"He is much changed and improved. The old boyish recklessness and dash is gone. His face is thinner, has much character, and is disfigured, as I think, with a moustache, which gives him the look of a foreigner. He is, of course, well dressed, and has the quiet, high-bred air of a thorough gentleman.
"Judge Humphrey is immensely taken with him, and he has so far managed his case admirably, and like an experienced lawyer. We cannot keep our eyes from him, but watch every word and movement with great interest. Though Wade and Ford are with him, he tries the case alone, thus far.
"I shall see him—if he will see me—as of course he will, the moment he is free from his case.
"Of course you will show this to Julia.
"Ever yours, EDWARD."
"CHARDON, Thursday P.M.
"My Dear Wife:—I cannot in sober language express my astonishment and admiration for Barton's masterly speech this forenoon. As much as I expected from him, I was completely taken by surprise. Judge Humphrey is unbounded in his praises of him; but I will tell you about all this when I return.
"At the recess, among others I went to congratulate him, which was the second time I had been where I could give him my hand. He held out both of his, and seemed unable to speak. As soon as he could extricate himself from the ovation, he went with me to Judge Humphrey, who took him to dine with us. His conversation at the dinner table was more brilliant than his speech. He ate nothing but a little honey, and drank a glass of milk. I confess I was a little alarmed at some of his sallies.
"On our way back to court, I observed he began to grow serious, and I arranged to see him as soon as his case was at an end. The jury returned a verdict for Cole, on the coming in after dinner, and that case, thanks to Bart, is finally ended.
"After this, I left the bench and was joined by Bart. It was difficult for him to escape from the crowd who followed him out; when he did, he joined me, and we walked off down the hill toward Newbury. Bart was evidently depressed. The re-action had come; the great strain of the last three days was removed, and the poor boy was sad and melancholy.
"We went on in silence, I not knowing just how to commence.
"' Judge Markham,' said he, turning frankly to me, 'you know I am a born fool, and just now I feel like breaking entirely down, and crying like a woman. For these last four years I have lived utterly alone, confiding nothing to any one, and I am too weak to go so, always.'
"Oh, how I wished you had been there, with your sweet woman's heart, and voice, and tact.
"'My dear boy,' said I, 'if there is anything in the wide world that I can say and do_ only let me know what it is. I am more anxious to help you, than you are to be helped, if I only may.'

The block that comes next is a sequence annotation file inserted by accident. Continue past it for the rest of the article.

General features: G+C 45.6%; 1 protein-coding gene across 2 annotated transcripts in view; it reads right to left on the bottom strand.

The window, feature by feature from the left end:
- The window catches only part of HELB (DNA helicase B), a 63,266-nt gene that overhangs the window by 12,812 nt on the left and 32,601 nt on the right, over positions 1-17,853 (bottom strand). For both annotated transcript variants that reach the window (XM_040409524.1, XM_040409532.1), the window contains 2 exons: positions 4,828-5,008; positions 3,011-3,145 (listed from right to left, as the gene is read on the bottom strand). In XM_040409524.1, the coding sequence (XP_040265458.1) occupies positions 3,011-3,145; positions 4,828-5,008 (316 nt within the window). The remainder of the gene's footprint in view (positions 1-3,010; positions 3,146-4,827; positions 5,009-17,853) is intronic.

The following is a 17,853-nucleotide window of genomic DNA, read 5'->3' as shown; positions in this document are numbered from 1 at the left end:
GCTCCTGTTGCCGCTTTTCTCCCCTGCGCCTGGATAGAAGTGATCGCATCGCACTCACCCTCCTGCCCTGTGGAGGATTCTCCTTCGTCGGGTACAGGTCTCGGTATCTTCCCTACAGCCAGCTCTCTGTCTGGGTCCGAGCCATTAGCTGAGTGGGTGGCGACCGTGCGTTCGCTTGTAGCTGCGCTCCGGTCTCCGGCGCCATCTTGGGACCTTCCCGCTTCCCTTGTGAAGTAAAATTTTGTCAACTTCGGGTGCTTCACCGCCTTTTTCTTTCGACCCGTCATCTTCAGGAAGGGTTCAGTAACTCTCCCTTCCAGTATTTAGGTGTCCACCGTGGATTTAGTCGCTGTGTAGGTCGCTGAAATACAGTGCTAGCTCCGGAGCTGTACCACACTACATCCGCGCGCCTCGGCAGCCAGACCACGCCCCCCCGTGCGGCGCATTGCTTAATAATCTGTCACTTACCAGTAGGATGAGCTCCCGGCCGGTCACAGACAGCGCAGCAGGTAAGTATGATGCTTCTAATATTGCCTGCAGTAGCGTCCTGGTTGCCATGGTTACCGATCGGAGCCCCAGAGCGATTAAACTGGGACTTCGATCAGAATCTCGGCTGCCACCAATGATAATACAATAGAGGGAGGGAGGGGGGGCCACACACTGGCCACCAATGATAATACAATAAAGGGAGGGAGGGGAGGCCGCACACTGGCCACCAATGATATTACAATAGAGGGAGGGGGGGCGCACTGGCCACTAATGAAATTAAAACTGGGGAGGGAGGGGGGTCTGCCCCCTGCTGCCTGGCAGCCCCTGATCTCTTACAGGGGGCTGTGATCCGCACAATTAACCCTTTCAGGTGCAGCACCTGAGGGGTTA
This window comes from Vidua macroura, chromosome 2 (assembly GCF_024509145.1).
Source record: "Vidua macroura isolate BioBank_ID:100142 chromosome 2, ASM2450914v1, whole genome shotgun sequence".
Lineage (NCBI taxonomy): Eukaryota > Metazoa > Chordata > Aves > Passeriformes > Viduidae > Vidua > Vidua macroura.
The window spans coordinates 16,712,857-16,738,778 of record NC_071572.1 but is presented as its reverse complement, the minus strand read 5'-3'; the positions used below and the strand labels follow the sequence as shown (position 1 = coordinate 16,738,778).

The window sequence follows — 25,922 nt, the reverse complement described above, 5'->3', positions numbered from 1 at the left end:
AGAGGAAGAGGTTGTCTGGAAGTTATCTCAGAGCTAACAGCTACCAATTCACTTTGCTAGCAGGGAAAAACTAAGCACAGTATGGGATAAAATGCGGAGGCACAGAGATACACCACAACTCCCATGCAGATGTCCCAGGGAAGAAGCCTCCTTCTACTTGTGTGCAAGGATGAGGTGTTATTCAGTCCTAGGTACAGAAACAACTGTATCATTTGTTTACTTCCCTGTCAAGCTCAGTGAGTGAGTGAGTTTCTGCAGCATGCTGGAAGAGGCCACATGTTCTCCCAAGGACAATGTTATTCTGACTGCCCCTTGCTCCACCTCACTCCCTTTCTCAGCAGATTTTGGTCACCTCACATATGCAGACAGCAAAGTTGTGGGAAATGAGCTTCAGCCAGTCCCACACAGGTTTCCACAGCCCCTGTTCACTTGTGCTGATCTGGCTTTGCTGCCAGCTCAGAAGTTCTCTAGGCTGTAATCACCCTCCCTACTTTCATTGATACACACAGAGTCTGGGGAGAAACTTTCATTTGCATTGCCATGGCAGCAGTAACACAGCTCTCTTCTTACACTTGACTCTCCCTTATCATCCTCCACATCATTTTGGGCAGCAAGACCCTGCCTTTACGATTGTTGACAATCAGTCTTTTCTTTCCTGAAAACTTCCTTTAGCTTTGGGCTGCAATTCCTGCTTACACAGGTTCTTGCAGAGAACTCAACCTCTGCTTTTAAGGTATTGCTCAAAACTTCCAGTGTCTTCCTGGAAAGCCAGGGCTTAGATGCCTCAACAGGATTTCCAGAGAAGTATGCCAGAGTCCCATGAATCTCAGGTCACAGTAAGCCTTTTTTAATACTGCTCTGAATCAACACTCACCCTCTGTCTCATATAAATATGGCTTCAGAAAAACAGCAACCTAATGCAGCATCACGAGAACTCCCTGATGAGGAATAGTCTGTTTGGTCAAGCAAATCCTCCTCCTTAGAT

"'I don't know how I ought to meet you, Judge Markham. You wrote me a manly letter, full of kindness, and I answered—God knows what—I was so wretched.'
"'I could not blame you,'I said, 'I am much in fault towards you, but it was from my not knowing you. I regret it very much.'
"'I don't know,' he answered, 'that you should say that to me. I feel sorry and hurt that anybody should make apologies to me. Why should you have known me"? I did not not know myself, and don't now. I know I can not hate or even dislike anybody, and I always liked you, and I do now.'
"'Barton,' said I, 'God bless you! you never can have cause of complaint against me or mine again: only give us your confidence, and trust us.'
"'I am sure you are very kind,' said he, 'and it is very pleasant to hear it said. I want to see Mrs. Markham, and in some way say how grateful I am for her kind expressions towards me, and she and—and you all, have been very kind to my poor dear mother for the past year.'
"'You would not let us be kind to you,' said I.
"'No. How could I?' he answered.
"'I don't know,'said I. 'I only hope now that there may be no more misunderstandings; that you will now let us—will give Julia an opportunity, at least to express her gratitude to you, and that we may all unite in so doing.'
"He was silent a moment, and then went on as if thinking aloud:
"'Julia! Good Heavens! how can I ever meet her!—Pardon me; I mean Miss Markham. I shall certainly call upon the ladies at a very early day,' he said, coldly. 'The fact is, Judge Markham,' continued he, 'I have been under a little strain, and I am not used to it. I come back here near home, and see so many old Newbury people, who make me forget how they used to dislike me, and all the old, and all the more recent things, come back upon me so strongly, and I find I am as weak and boyish and foolish as ever.'
"He did not say much more—he finally asked about you, and after much hesitation, about Julia. It is so easy to see that his heart is full of her, that I could not help feeling almost wretched for him. I then asked him when he was going to Newbury. He thought of going to-morrow in the stage, but said some parties wanted to see him Friday evening. He has finally consented to wait and ride down with us on Saturday, after the term closes.
"Now, my dear wife, come and bring Julia, if you think it best. I confess I wish that they might meet at an early day—but be governed by your better judgment in this—and you will show her this letter of course.
"Ever, with love and kisses to you both,
"Mother," she said afterwards, "let me suggest that you send up a carriage to-morrow evening, which Papa Judge may take as an invitation to come early on Saturday morning. If Mr. Ridgeley sees me, had he not better find me in my mother's and father's house?"
"If he sees you, Julia?"
"Of course if he wishes to, he will."
And she was not conversational, and wandered about, and if possible would have been a little pettish.